Reflection 2 – For a mentor to be most effective they must be able to understand the world you live in i.e. if you are part of a small fast-growth SME (with all the challenges that goes with that) a mentor from a similar business in a completely different sector can still be highly effective. As apposed to a mentor that has always worked in your sector but always worked in large enterprise size business where the business approach and support eco-system can be very different.
Coaching can have a significant impact on the growth of a leader and in turn the business they run. The ongoing challenges of a growing SME business and the relentless need for leaders to make decisions can be exhausting. I’ve had this journey. At its best, this mental pressure can make you slower to make the right decisions, and at its worst can impact your mental health making it more likely you will make wrong decisions that negatively affect you and your employees.
Considering again what a leadership coach does by reviewing the definitions in Pt 1 of this series. It’s the ICF one that resonates with me and provides the ethos for how I aspire to coach today and in the future.
The International Coaching Federation.
Coaching is unlocking a person’s potential to maximize their own performance. It is helping them to learn rather than teaching them.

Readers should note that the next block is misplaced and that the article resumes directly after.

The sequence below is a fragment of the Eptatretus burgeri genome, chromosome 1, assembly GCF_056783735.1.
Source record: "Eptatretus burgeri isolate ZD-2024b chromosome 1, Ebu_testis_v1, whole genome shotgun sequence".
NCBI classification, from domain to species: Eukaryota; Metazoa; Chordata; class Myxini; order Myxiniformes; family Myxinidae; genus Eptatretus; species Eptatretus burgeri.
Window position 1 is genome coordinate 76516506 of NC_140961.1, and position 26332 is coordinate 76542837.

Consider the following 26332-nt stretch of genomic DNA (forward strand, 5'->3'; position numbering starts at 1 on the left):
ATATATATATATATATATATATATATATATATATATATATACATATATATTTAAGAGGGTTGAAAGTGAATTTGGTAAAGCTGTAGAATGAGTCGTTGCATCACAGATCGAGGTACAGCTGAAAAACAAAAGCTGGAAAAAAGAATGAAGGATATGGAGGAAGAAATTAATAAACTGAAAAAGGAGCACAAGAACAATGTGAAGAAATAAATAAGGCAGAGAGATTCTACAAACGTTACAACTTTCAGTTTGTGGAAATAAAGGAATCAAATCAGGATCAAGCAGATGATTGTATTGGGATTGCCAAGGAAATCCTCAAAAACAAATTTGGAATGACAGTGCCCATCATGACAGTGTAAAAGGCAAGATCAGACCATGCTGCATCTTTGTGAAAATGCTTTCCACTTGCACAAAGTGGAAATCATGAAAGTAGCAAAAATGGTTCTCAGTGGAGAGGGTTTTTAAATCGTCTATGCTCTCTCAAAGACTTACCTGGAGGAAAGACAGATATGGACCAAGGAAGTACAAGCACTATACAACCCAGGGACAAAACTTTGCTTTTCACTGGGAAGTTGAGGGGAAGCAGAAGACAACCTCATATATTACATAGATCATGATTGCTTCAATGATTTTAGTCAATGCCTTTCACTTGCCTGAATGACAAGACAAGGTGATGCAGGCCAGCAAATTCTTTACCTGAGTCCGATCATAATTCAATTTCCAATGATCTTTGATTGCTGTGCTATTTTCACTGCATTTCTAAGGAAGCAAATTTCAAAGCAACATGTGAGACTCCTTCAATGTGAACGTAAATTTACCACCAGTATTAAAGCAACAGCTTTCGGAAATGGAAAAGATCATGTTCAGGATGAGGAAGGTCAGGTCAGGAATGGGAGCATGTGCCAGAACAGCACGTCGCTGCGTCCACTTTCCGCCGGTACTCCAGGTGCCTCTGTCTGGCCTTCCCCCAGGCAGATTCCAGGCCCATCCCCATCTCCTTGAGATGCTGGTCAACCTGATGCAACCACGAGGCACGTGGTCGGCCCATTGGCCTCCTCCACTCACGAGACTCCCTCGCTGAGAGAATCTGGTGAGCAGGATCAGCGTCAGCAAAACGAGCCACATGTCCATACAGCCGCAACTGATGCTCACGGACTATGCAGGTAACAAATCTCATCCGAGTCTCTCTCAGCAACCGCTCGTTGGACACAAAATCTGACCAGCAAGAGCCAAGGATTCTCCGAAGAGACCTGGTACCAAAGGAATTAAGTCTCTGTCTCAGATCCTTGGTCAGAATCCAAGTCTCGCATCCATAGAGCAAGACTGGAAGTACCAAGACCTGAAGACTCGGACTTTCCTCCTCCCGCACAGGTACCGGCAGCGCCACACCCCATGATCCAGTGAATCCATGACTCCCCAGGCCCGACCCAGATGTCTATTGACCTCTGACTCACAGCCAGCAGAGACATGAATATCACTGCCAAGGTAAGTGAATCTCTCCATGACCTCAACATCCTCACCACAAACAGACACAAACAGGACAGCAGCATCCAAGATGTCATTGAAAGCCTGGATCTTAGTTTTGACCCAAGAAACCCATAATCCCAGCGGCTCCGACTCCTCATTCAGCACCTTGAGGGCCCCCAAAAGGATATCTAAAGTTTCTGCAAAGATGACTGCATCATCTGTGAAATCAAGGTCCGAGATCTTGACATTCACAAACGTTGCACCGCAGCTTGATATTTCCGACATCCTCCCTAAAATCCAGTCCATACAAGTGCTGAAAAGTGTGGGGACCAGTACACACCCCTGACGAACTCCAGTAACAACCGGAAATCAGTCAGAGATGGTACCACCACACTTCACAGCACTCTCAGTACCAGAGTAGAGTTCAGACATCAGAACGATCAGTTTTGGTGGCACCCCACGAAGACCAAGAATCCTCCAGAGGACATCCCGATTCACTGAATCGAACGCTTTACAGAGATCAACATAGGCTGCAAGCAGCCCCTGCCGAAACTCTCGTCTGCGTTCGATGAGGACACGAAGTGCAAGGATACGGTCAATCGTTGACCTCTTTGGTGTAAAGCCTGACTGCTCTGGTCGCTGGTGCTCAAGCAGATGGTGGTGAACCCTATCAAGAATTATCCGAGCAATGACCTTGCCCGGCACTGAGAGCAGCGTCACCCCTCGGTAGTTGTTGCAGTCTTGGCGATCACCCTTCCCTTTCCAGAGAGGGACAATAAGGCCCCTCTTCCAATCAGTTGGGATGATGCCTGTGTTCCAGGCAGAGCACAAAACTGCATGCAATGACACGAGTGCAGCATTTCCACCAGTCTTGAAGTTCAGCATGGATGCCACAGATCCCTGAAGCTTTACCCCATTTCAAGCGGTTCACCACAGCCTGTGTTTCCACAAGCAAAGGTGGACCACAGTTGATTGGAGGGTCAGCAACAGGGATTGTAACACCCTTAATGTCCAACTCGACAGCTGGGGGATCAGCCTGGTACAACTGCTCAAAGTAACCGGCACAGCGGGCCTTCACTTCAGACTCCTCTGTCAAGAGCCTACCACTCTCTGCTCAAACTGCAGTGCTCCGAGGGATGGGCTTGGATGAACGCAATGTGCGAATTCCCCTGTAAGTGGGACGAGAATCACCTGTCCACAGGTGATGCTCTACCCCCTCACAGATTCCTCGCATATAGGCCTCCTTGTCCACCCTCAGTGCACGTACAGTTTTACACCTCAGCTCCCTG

As with mentoring trust is again critical for an effective coach & coachee relationship. This can be different to the mentoring dynamic considered earlier as trust can be more quickly created by a combination of your coaching experience and most importantly from my perspective the ‘Contracting’ relationship established right at the start of working together. If done correctly this quickly makes you feel safe and comfortable to trust in the process that can really help explore how to improve and grow moving forward.
Contracting is a conversation that can make assumptions explicit and serves three important functions. First, contracting defines the coach’s and client’s roles and the desired results, while providing a common language for coaching and development activities.
(contracting for success, Bennett 2008)
Reflection 3 – Make sure you have a contracting conversation with your potential coach that builds your confidence they are the right coach for you based on approach and understanding of your goals and expectations.
For business leaders working regularly with a coach can be seen as a key investment in maximising the future potential for your business. In the often hectic world of a fast-growth company, prioritising time for yourself to reflect, and make critical decisions with more clarity could really be the difference in raising your personal performance to the next level and accelerating the business growth.
Many of the professionals I work and partner with closely have developed a strong competence in coaching as they see the transformative impact it can have on the businesses they have been working for and supporting for years as it has the ability to increase leadership capability across the board. Most recently I have been personally coached by Beth Hood and was so impressed by her approach that I knew she needed to become part of the Rencai family. This is now the case and I look forward to us working together to help many SMB business leaders in the future.
Reflection 4 – If you have not previously explored working with a coach to enhance your performance level, I urge you to try it as I’m confident you will not regret it.